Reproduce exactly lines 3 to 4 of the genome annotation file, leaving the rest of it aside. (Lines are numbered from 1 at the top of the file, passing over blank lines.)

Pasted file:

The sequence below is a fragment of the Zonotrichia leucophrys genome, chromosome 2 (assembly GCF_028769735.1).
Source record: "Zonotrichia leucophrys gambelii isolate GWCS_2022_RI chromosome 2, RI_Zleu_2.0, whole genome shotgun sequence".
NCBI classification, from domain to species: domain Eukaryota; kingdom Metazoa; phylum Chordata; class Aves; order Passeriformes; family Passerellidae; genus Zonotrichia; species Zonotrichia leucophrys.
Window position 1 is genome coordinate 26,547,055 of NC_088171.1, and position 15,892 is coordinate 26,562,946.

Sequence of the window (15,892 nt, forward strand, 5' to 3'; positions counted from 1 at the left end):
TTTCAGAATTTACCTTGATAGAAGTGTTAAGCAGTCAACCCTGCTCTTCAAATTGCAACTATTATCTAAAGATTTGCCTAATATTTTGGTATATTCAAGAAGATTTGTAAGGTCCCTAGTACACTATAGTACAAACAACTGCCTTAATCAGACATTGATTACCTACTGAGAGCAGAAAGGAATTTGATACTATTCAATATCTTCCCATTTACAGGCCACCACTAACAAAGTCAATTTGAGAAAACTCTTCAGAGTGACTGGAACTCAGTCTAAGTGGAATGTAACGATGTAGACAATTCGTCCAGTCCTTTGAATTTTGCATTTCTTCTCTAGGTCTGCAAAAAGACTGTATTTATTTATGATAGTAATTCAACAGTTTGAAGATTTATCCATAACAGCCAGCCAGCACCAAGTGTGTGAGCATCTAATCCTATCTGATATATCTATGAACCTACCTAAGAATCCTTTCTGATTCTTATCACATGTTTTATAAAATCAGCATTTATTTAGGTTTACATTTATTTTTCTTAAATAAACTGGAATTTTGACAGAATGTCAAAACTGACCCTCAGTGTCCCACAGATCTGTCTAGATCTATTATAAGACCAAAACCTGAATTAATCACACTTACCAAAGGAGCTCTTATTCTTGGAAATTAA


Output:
NCBI classification, from domain to species: domain Eukaryota; kingdom Metazoa; phylum Chordata; class Aves; order Passeriformes; family Passerellidae; genus Zonotrichia; species Zonotrichia leucophrys.
Window position 1 is genome coordinate 26,547,055 of NC_088171.1, and position 15,892 is coordinate 26,562,946.